Areas of Concentration Program

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Throughout medical school at WCMC, students are encouraged to explore and investigate many aspects of medicine, including laboratory science, clinical practice, population research, health information technology, medical education, culture, art, and history. A key component of the curriculum reform provides dedicated time designed to enrich the medical school experience by requiring each student to select an Area of Concentration in which to obtain in-depth knowledge, skills, and a scholarly effort. Student (with the exception of the MD-PhD students) will be required to identify an Area of Concentration (AOC), which is a broadly defined topic area, typically, but not necessarily, interdisciplinary in nature. Students will receive guidance as they "shop around" for an AOC that interests them; they will be able to choose from a menu of topic areas or customize a unique topic area tailored to his or her individual interest. Those who wish to design their own AOC may do so with the stipulation that they identify a willing faculty member or faculty group to sponsor and oversee that AOC.

Take a look at the List of AOCs on offer!

Pathways & Leadership

Overall, the AOC Program is led and overseen by the AOC Program Director, Dr. Andrew Schafer.

In addition three broad methodologically based student academic Pathways have been named. Their purpose is to divide all students and AOCs into 3 groups for coordinated oversight. It is expected that there will be overlap between and among the Pathways, though each of them will have its own core curriculum activities.

  • Laboratory Sciences (overseen by Dr. Anthony Brown)
  • Clinical Sciences (overseen by Dr. Mark Pecker)
  • Population Sciences (overseen by Dr. Madelon Finkel)
Entering the AOC Program

During their first year of medical school, all students will take pre-requisite foundation courses common to all AOCs (e.g., Epidemiology/Biostatistics; Medical Ethics; Responsible Conduct of Research; Tutorial of IRB Basics). These will be centrally organized and administered in the medical school for all students. Based on a student survey in the very beginning of the first year, each student will be assigned one of four "AOC Exploratory Advisers" (Dr. Schafer, Dr. Brown, Dr. Pecker or Dr. Finkel) with whom they will individually meet during the first semester to begin exploring AOCs of potential personal interest.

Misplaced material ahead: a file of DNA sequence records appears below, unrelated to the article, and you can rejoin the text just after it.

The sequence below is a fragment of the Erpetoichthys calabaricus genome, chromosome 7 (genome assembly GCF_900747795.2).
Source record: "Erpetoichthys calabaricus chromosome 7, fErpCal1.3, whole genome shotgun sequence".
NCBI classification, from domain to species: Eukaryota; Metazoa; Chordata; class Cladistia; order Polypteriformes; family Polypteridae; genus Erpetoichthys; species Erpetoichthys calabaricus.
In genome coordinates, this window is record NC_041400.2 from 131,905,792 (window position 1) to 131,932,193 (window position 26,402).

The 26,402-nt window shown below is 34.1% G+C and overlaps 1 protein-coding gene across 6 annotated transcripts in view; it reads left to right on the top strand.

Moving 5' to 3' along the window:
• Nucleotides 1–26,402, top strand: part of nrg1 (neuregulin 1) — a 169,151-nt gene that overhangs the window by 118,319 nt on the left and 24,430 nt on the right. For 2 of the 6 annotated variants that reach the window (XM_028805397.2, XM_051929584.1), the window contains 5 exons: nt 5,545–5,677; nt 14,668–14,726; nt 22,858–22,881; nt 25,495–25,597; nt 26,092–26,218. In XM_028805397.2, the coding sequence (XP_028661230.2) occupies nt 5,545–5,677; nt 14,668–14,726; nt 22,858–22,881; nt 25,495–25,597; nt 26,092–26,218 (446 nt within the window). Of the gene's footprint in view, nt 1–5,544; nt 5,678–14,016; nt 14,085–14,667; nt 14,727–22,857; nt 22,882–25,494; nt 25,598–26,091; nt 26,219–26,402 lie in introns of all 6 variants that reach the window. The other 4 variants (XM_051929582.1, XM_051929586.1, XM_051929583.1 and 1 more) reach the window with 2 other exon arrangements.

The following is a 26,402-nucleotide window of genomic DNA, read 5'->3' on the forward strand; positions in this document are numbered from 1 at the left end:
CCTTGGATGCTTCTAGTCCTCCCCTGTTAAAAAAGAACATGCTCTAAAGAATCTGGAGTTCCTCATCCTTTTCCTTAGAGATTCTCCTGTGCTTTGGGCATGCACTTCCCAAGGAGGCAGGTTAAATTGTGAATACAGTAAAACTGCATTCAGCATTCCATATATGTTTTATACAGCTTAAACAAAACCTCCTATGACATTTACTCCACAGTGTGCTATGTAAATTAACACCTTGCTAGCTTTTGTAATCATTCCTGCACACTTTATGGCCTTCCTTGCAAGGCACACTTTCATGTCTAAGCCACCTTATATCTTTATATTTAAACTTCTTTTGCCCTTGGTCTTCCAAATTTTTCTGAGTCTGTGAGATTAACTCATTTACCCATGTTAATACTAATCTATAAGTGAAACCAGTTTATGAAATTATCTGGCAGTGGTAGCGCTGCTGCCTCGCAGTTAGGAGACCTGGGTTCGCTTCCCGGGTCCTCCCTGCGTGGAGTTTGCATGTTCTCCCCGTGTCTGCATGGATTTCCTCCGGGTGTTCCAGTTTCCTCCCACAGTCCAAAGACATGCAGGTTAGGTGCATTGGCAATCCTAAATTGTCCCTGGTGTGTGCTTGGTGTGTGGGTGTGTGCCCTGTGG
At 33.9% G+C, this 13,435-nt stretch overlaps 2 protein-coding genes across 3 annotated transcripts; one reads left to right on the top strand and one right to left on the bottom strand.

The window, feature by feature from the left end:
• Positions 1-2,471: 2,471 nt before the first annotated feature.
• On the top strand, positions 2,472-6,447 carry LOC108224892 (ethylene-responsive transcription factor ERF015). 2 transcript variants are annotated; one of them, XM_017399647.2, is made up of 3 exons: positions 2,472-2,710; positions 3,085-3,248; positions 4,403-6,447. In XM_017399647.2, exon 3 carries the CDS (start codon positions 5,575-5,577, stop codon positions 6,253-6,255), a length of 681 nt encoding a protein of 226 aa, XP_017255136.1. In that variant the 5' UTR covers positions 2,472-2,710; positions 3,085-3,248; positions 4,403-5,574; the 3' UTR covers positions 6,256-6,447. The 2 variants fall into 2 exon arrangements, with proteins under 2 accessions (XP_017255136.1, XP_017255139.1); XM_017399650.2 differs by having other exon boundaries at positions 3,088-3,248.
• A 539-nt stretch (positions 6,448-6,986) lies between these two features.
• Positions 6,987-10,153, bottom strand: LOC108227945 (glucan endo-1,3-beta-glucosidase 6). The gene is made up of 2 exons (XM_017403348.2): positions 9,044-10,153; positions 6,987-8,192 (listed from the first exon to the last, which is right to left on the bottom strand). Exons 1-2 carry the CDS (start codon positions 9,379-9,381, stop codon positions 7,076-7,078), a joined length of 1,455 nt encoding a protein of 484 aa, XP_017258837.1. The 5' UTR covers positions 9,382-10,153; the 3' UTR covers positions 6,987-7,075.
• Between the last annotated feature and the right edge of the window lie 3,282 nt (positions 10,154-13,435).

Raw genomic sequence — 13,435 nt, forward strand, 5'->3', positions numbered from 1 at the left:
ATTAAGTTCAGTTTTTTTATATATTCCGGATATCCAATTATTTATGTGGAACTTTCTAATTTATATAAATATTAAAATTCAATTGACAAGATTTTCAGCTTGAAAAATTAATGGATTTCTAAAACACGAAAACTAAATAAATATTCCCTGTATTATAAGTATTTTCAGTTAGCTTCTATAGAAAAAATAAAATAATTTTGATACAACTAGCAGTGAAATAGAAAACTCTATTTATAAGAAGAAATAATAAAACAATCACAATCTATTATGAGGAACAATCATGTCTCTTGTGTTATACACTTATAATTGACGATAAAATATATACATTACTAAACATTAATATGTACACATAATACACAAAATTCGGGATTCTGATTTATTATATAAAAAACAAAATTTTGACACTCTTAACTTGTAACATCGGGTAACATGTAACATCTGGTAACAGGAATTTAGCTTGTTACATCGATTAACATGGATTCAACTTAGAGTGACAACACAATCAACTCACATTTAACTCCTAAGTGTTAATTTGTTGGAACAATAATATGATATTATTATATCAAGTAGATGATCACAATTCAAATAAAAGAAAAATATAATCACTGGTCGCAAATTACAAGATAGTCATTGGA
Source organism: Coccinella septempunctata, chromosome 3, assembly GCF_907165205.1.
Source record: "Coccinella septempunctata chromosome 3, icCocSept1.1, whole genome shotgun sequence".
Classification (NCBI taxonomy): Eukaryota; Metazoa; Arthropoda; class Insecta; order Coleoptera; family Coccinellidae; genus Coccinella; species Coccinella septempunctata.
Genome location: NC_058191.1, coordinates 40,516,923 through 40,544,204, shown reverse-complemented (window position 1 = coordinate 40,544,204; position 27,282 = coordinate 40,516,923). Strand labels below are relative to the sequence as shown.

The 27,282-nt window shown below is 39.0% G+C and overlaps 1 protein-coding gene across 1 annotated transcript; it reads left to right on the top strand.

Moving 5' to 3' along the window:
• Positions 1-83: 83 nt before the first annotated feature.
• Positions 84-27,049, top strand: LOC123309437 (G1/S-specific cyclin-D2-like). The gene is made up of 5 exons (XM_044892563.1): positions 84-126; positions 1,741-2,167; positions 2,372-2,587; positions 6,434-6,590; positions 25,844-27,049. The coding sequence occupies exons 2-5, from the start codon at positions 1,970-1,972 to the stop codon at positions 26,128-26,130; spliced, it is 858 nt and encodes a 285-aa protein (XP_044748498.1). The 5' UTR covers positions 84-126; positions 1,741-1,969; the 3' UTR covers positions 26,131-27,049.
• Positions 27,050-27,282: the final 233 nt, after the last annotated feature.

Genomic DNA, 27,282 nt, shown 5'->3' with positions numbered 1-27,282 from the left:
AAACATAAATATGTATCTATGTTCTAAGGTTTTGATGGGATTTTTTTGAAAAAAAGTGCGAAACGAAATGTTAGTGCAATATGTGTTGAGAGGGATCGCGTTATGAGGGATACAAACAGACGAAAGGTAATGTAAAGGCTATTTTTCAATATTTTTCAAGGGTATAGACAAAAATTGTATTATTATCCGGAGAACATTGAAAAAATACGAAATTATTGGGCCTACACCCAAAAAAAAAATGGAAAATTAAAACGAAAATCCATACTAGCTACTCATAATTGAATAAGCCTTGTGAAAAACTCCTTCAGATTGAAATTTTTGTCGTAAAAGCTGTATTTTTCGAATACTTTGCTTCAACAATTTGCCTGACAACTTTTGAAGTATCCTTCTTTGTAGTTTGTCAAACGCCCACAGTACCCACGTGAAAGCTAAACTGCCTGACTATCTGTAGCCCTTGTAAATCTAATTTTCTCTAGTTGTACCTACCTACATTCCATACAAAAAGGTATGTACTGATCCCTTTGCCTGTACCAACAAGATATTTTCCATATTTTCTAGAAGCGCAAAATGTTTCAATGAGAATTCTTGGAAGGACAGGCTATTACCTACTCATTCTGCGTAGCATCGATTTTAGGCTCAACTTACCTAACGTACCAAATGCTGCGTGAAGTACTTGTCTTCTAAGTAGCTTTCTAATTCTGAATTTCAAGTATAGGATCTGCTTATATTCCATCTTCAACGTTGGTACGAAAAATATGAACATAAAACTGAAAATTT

AOC Leaders and Core Activities

The Exploratory Advisers will, in turn, steer their student advisees to AOC Leaders whose fields appear to be good fits for their interests. At different individual paces, the students will thus eventually narrow their searches to a "best fit" AOC of first choice and a choose a secondary AOC in addition, if they wish to do so. Secondary AOC is optional and should be used as a resource for exploration or interdisciplinary Scholarly Projects. Students are still required to complete a single SP.

Ideally, several students across all years of medical school will be in the same AOC, thus creating small communities of students with similar or complementary interests within the different AOCs. Each AOC will have its own Leader(s) and a menu of Core Activities in which students can participate during all four years of medical school. Core activities within any given AOC are listed and might include journal clubs, special lectures and demonstrations, seminar series, field trips, recorded lectures, grand rounds, online courses etc.

During their first 18 months, students should "shop around" to identify an AOC, attend Core Activities and begin to conceive of and design a Scholarly Project within that AOC.

Conducting AOC Scholarly Projects Off-Site

The vast majority of students will be expected to conduct their entire 6-month Scholarly Project (SP) at Weill Cornell Medical College, its affiliated institutions, or at approved overseas locations of the Weill Cornell Global Health initiatives. Every student, regardless of where the SP is conducted, must have a mentor who is a full-time Weill Cornell Medicine (WCM) faculty member. For students conducting their SP at an off-site location, a full-time member of the WCM faculty must be identified as a co-Mentor along with the off-site host Mentor, unless the off-site mentor has a WCM faculty appointment.

Please read more about Off-Site Scholarly Projects here.

Scholarly Project as the capstone requirement

Starting from the 2nd semester of the 3rd year (after the Clerkship year), students will have 6 + months of dedicated time to focus on their individual Scholarly Project, an independently developed piece of work based on a laboratory-, clinical- or population-based project under supervision of an individual Faculty Mentor. Individual Faculty Mentors will be expected to meet in person with their student(s) to provide guidance and monitor progress (and communicate by other means as frequently as needed). The Faculty Mentor is required among other duties to sign off on the student’s Scholarly Project's written Report, thus indicating that the final product has met all requirements of the AOC.

Read more about the Scholarly Project.

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